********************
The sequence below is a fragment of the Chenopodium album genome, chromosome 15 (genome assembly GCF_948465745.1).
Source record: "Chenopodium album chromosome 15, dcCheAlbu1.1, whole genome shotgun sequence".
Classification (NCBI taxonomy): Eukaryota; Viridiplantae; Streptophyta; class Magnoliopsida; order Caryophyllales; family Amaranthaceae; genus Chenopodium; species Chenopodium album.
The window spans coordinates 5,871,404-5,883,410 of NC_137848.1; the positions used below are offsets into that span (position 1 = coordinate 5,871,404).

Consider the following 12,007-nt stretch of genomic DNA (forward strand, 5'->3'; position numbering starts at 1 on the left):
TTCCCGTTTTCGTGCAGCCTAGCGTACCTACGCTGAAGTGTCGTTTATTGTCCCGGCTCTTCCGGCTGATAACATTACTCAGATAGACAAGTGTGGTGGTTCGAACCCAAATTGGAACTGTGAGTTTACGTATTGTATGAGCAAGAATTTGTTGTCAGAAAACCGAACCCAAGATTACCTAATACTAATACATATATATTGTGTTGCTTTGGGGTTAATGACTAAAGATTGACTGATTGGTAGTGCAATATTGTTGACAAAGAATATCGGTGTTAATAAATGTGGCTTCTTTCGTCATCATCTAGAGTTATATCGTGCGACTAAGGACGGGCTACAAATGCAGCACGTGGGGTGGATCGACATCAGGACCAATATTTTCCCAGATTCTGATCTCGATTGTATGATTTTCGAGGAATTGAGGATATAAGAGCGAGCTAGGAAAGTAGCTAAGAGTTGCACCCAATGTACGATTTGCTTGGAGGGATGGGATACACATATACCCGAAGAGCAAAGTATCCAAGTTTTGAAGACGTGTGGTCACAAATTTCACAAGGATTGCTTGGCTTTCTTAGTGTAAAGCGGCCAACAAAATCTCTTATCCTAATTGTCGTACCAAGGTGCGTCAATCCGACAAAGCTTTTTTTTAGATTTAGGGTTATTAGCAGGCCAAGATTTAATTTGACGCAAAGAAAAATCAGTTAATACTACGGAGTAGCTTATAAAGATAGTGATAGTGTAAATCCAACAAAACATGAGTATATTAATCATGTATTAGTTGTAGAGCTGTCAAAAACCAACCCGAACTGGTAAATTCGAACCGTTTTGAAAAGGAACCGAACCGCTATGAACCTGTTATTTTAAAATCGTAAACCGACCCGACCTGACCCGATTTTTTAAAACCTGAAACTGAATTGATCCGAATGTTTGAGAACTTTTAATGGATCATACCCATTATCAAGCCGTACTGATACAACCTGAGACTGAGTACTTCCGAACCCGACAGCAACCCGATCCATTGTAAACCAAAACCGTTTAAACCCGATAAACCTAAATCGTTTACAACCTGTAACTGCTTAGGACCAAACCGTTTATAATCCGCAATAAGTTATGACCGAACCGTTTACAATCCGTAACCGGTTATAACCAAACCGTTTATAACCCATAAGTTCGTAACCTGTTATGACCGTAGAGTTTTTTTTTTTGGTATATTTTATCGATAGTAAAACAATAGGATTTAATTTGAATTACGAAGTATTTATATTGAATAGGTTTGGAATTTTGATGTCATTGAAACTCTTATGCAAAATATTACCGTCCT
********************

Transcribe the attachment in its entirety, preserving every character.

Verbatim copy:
The sequence below is a fragment of the Chenopodium album genome, chromosome 15 (genome assembly GCF_948465745.1).
Source record: "Chenopodium album chromosome 15, dcCheAlbu1.1, whole genome shotgun sequence".
Classification (NCBI taxonomy): Eukaryota; Viridiplantae; Streptophyta; class Magnoliopsida; order Caryophyllales; family Amaranthaceae; genus Chenopodium; species Chenopodium album.
The window spans coordinates 5,871,404-5,883,410 of NC_137848.1; the positions used below are offsets into that span (position 1 = coordinate 5,871,404).

Consider the following 12,007-nt stretch of genomic DNA (forward strand, 5'->3'; position numbering starts at 1 on the left):
TTCCCGTTTTCGTGCAGCCTAGCGTACCTACGCTGAAGTGTCGTTTATTGTCCCGGCTCTTCCGGCTGATAACATTACTCAGATAGACAAGTGTGGTGGTTCGAACCCAAATTGGAACTGTGAGTTTACGTATTGTATGAGCAAGAATTTGTTGTCAGAAAACCGAACCCAAGATTACCTAATACTAATACATATATATTGTGTTGCTTTGGGGTTAATGACTAAAGATTGACTGATTGGTAGTGCAATATTGTTGACAAAGAATATCGGTGTTAATAAATGTGGCTTCTTTCGTCATCATCTAGAGTTATATCGTGCGACTAAGGACGGGCTACAAATGCAGCACGTGGGGTGGATCGACATCAGGACCAATATTTTCCCAGATTCTGATCTCGATTGTATGATTTTCGAGGAATTGAGGATATAAGAGCGAGCTAGGAAAGTAGCTAAGAGTTGCACCCAATGTACGATTTGCTTGGAGGGATGGGATACACATATACCCGAAGAGCAAAGTATCCAAGTTTTGAAGACGTGTGGTCACAAATTTCACAAGGATTGCTTGGCTTTCTTAGTGTAAAGCGGCCAACAAAATCTCTTATCCTAATTGTCGTACCAAGGTGCGTCAATCCGACAAAGCTTTTTTTTAGATTTAGGGTTATTAGCAGGCCAAGATTTAATTTGACGCAAAGAAAAATCAGTTAATACTACGGAGTAGCTTATAAAGATAGTGATAGTGTAAATCCAACAAAACATGAGTATATTAATCATGTATTAGTTGTAGAGCTGTCAAAAACCAACCCGAACTGGTAAATTCGAACCGTTTTGAAAAGGAACCGAACCGCTATGAACCTGTTATTTTAAAATCGTAAACCGACCCGACCTGACCCGATTTTTTAAAACCTGAAACTGAATTGATCCGAATGTTTGAGAACTTTTAATGGATCATACCCATTATCAAGCCGTACTGATACAACCTGAGACTGAGTACTTCCGAACCCGACAGCAACCCGATCCATTGTAAACCAAAACCGTTTAAACCCGATAAACCTAAATCGTTTACAACCTGTAACTGCTTAGGACCAAACCGTTTATAATCCGCAATAAGTTATGACCGAACCGTTTACAATCCGTAACCGGTTATAACCAAACCGTTTATAACCCATAAGTTCGTAACCTGTTATGACCGTAGAGTTTTTTTTTTTGGTATATTTTATCGATAGTAAAACAATAGGATTTAATTTGAATTACGAAGTATTTATATTGAATAGGTTTGGAATTTTGATGTCATTGAAACTCTTATGCAAAATATTACCGTCCT